It takes no great stretch of the imagination to see that this growing person learned to think and act in a way that appears self-sabotaging. Those of us who are most likely free from personality disorders will see this person's unreasonable demands, suspicions, threats and other behaviors as "crazy" or "controlling."
It's Only a Conspiracy Theory if It's Not True
You've heard the saying, "It's only a conspiracy theory if it's not true" in reference to the Illuminate, death camps, and the like. The response has some validity. If the evil secret society does in fact exist, and they are actually planning a massive population reduction and world take over, the "conspiracies" no longer exist. All that remains is truth.... the unpleasant facts about life as we know it- or as we thought we knew it.
It's the same for the person with the personality disorder. For whatever reason, they were denied the mitigating factors that may have balanced out some of the negative input, and all that remained were messages of failure, displeasure and/or rejection. All that remained was a 'truth' about themselves, other people and life in general... a very unpleasant 'truth.'
For them, their reality IS that they are bad and they need to hide and deny it. Their needs do not get met. They are not wanted. People always lie, cheat or leave. (Or in conspiracy language, the theories are true... "Yes, Virginia, there really is a Big Brother.")
Their response to the (albeit perceived) constant attack on their mere existence, is therefore valid. Think of it like this: If it was a true fact of the universe that you are inherently bad and you must hide it in order to survive, you might pretend to be someone you are really not. If everyone was lying to you, you might accuse them of lying or check up on them or distance yourself from them If they were all cheating, you might accuse them of cheating... and so forth.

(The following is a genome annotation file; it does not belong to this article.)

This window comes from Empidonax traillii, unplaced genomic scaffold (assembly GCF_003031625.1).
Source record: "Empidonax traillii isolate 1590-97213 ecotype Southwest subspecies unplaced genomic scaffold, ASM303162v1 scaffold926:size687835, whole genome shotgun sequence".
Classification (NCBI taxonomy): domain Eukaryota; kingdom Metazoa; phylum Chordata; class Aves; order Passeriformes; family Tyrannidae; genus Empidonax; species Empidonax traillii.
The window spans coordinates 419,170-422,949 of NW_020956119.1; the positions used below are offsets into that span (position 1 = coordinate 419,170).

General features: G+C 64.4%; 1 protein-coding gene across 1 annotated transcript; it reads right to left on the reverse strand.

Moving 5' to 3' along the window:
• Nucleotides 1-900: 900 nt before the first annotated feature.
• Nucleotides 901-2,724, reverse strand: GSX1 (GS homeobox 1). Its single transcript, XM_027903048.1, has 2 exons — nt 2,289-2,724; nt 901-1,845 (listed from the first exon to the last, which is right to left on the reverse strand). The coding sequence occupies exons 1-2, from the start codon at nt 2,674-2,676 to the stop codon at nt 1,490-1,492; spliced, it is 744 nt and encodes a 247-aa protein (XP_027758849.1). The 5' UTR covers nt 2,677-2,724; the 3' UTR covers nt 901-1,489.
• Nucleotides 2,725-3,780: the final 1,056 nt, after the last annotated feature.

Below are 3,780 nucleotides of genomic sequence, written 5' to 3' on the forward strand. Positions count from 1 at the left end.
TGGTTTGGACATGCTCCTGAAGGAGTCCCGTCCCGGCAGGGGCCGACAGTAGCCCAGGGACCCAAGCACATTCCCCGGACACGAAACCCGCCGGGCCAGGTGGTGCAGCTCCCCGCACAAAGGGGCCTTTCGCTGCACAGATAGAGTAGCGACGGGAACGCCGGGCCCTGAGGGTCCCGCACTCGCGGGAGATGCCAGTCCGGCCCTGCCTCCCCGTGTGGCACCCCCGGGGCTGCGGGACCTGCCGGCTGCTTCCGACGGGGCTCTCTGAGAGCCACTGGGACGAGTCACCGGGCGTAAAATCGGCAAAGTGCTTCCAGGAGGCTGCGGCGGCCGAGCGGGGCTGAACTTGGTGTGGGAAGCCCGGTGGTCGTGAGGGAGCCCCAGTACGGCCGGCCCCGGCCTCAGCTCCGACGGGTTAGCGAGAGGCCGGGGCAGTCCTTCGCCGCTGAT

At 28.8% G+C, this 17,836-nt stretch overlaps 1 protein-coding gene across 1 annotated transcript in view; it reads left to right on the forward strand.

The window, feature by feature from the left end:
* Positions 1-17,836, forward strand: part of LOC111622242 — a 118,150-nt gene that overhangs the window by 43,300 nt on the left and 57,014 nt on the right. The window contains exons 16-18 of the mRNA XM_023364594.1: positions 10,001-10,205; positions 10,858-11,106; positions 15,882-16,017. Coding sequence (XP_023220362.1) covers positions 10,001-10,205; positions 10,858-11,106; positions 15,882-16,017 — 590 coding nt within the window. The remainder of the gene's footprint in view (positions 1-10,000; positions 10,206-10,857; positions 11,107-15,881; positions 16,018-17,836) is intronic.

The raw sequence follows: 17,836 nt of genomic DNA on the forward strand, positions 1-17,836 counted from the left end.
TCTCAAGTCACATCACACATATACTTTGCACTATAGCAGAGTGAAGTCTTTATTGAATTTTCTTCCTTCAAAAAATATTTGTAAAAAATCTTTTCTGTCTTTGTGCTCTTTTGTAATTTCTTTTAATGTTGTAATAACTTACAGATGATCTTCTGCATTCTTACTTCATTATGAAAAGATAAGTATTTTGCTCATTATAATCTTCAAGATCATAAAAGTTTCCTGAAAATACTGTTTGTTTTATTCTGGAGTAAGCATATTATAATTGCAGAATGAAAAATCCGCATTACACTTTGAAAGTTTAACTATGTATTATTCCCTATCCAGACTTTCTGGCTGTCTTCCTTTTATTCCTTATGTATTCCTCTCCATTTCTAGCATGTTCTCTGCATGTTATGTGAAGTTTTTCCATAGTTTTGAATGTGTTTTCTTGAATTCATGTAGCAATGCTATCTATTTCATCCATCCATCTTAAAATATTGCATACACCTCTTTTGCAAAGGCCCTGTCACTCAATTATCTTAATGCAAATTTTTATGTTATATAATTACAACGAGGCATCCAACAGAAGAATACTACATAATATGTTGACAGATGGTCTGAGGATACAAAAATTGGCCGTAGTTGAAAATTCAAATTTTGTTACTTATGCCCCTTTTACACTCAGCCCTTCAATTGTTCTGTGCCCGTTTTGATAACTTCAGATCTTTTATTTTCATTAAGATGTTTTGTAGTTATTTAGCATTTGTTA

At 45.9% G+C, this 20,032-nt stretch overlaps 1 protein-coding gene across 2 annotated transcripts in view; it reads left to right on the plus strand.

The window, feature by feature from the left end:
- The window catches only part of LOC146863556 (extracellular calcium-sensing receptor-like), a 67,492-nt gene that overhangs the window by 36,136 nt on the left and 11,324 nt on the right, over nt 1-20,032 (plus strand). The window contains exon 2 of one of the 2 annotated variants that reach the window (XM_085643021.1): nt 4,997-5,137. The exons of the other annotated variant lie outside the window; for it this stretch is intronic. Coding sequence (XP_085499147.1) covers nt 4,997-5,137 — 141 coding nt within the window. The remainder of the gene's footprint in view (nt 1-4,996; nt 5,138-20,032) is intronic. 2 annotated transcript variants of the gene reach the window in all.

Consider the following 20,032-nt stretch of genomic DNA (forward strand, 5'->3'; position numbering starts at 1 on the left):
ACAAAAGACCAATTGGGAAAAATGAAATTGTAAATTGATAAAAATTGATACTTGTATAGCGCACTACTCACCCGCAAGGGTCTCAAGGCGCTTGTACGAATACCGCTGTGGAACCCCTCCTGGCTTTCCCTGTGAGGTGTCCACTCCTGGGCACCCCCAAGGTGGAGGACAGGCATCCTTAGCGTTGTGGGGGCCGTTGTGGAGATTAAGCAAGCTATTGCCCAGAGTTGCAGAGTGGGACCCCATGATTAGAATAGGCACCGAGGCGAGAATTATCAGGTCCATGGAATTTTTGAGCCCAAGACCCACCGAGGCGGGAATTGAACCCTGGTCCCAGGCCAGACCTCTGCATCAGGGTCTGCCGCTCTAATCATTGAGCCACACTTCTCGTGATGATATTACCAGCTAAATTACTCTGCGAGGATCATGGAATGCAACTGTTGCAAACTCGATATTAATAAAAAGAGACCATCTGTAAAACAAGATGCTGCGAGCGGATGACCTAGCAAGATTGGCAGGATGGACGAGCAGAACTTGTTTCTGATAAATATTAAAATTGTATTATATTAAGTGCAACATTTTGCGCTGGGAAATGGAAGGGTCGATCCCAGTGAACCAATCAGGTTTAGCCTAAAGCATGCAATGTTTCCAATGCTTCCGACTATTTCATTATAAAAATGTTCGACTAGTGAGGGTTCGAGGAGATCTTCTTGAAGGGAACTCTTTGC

What Does This All Mean?
So, what do we do with all of this information? We can't simply change someone's life-long developmental experience by simply telling them that they were lied to. We can't change learned "facts" that are hidden underneath logic and language, and are protected by defensive reactions by simply pointing out the psychology of development.
But we can bring an element of understanding and patience to what seems to be an unmanageable situation. We can chose to not take someone else's reactions to their own reality personally. We can step out of the "you must see things my way" dance - theirs or ours, if we are honest.
And, we might be able to bring a new environment and send a healthier message to a person who is still able to learn from experience.
Working and living with hurting souls can be hard work. Be brave and strong, my friends, and above all else, guard your heart, - M
Shout out to Dan Siegel, author of The Developing Mind and to Paul Tough, author of Helping Children Succeed.
Photo credit: pixabay
Opinions are that of the author, and not standard within the psychology field (yet!).
The Motley Ms.
Hi! My name is Melinda. I'm a saved-by-grace-er, lifelong learner, INFJ, health & fitness trynabe, Mom, #vanlifer, mental health vlogger, and Director & Clinical Supervisor at a Child & Family Therapy Practice in Northern California.